Friday, April 08, 2005

Government - Greenpeace ‘truce’ over Ship Inspections

Holliday reiterates commitment on international law

A meeting between the minister for Trade and Industry Joe Holliday and Greenpeace International ended yesterday in what could be described as a truce – Government reassuring that it complies with the law and Greenpeace giving the assurances the benefit of the doubt, for now.

After meeting with Martin Besieux of Greenpeace and the Captain of the Greenpeace vessel Arctic Sunrise Mr Holliday told the Chronicle that the Government had made clear it is not prepared to talk to Greenpeace on the basis of threats issued by them. But he also told Greenpeace that they may carry out activity in Gibraltar, this is agreed in advance with the Government.

“Any illegal activity in Gibraltar waters by Greenpeace would result in expulsion,” said Mr Holliday adding that the allegation that Gibraltar does not comply with its international obligations in respect of port State control of shipping is “strongly refuted”.

“Not only is Gibraltar law compliant, it is also enforced and Government resources in this area have been strengthened over the years to meet standards which go beyond the minimum maritime obligations,” he said. “Government maritime policy can be summarised as aiming to achieve clean seas and safe ships.”

However the Greenpeace view remains that Gibraltar still needs to invest more in resources so that it can catch all offending vessels.

Whilst the Government says that it has ensured that there are no non-compliant single hulled tankers on the Gibraltar register it is the commitment it has made to ensure that any vessels that are due to become non-compliant are flagged out well in advance of international deadlines, that was well received by Greenpeace.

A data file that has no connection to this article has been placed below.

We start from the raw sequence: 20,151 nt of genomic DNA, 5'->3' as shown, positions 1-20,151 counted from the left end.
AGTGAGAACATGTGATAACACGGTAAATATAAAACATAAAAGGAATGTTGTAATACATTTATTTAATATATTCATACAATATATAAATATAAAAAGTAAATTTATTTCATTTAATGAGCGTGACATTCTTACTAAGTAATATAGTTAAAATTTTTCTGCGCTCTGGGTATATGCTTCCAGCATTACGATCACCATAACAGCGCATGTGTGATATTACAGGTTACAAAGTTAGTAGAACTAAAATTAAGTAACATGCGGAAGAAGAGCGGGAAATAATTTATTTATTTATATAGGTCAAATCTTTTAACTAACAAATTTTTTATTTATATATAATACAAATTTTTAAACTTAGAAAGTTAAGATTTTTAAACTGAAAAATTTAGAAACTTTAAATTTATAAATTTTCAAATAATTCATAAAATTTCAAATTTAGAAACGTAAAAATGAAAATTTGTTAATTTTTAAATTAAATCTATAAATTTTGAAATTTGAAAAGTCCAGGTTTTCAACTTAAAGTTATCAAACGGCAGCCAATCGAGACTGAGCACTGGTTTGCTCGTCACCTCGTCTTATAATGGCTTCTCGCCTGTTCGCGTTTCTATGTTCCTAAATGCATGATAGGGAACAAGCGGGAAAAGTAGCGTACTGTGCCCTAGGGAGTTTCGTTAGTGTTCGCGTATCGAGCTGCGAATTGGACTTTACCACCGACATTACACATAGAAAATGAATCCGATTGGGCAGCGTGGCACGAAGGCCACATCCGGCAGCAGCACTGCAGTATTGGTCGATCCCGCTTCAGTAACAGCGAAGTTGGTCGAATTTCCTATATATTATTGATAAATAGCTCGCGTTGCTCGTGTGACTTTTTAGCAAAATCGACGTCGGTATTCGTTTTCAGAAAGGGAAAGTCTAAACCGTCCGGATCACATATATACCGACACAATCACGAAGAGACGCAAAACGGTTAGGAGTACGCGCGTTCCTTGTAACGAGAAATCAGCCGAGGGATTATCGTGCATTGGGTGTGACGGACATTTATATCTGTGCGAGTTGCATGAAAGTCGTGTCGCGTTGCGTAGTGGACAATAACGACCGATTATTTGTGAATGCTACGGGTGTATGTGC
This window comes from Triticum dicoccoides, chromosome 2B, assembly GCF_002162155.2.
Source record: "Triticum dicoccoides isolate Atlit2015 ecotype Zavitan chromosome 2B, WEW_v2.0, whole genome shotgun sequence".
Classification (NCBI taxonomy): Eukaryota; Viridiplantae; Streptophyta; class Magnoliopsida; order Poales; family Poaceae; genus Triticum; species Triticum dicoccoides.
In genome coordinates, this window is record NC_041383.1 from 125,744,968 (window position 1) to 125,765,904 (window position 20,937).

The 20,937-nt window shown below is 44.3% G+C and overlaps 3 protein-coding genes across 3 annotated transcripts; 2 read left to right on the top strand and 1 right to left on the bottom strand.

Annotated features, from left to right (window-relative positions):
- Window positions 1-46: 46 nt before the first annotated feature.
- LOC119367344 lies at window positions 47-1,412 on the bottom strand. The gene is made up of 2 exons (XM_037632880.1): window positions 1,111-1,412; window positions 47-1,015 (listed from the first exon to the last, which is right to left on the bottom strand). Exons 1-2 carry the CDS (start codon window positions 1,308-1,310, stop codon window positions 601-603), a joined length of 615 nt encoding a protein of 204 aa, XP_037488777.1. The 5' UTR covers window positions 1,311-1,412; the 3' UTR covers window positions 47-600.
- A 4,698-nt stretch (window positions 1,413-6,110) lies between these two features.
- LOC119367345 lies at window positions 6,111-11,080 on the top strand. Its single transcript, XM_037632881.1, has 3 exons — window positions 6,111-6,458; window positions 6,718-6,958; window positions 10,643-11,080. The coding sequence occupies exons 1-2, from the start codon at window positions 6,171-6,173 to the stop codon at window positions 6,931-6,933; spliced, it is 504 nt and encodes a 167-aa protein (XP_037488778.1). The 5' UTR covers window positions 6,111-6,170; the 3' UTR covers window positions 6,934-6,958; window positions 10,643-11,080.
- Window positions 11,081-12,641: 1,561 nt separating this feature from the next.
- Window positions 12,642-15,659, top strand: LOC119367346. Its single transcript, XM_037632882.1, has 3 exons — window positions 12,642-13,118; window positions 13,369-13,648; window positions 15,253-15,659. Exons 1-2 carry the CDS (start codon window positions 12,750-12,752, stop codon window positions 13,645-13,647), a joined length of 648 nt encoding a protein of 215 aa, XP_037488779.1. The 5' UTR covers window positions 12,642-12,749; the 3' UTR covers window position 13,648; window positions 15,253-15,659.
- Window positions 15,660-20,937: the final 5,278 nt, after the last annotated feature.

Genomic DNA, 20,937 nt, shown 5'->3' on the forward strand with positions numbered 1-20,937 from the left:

M Beseiux later said the meeting had been very fruitful for both sides and that Greenpeace had been provided with new information.

He suggested there had been compromise on both sides with Greenpeace detailing seven Category 1 single hull vessels that had visited in the past five weeks and action had not been taken.

Apart from accepting the commitment that vessels will be investigated Greenpeace said that they pointed out that vessels that are phased out then become defined as waste and can thus be inspected under Environmental laws.

M Beseiux says that he understand that the Government will be looking at this aspect and in response, although they still wanted to carry out their own approach to each vessel, Greenpeace have agreed to follow up their visit in the future to see what action is taken.

M Beseiux said he regretted that Greenpeace vessels had been stopped by a political decision but said that they had decided to defer this until later in the year.

Mr Hollliday maintained that the Government’s position that the Greenpeace inflatables could not be used as they would contravene ISPS Code security requirements. But Greenpeace say that this is not so and that they do conform with the security requirement.

“We will not hold an open day as our visit was not for propaganda but also to work and we have more work elsewhere.”

The Government meanwhile made clear it is prepared to play its part as a responsible member of the international community to ensure that old shipping is broken up in accordance with internationally agreed regulations and strategies.

Mr Holliday said that Greenpeace was advised that they should have given more advance warning of their intended visit to Gibraltar, and their proposed activity in the port of Gibraltar, so that the matter could have been considered properly by the authorities. “Just turning up on the doorstep is not the best way to address issues of concern, “ he said confirming also that he offered Greenpeace a berth for their ship at Coaling Island, for the purposes of holding an open day, but the offer was declined.

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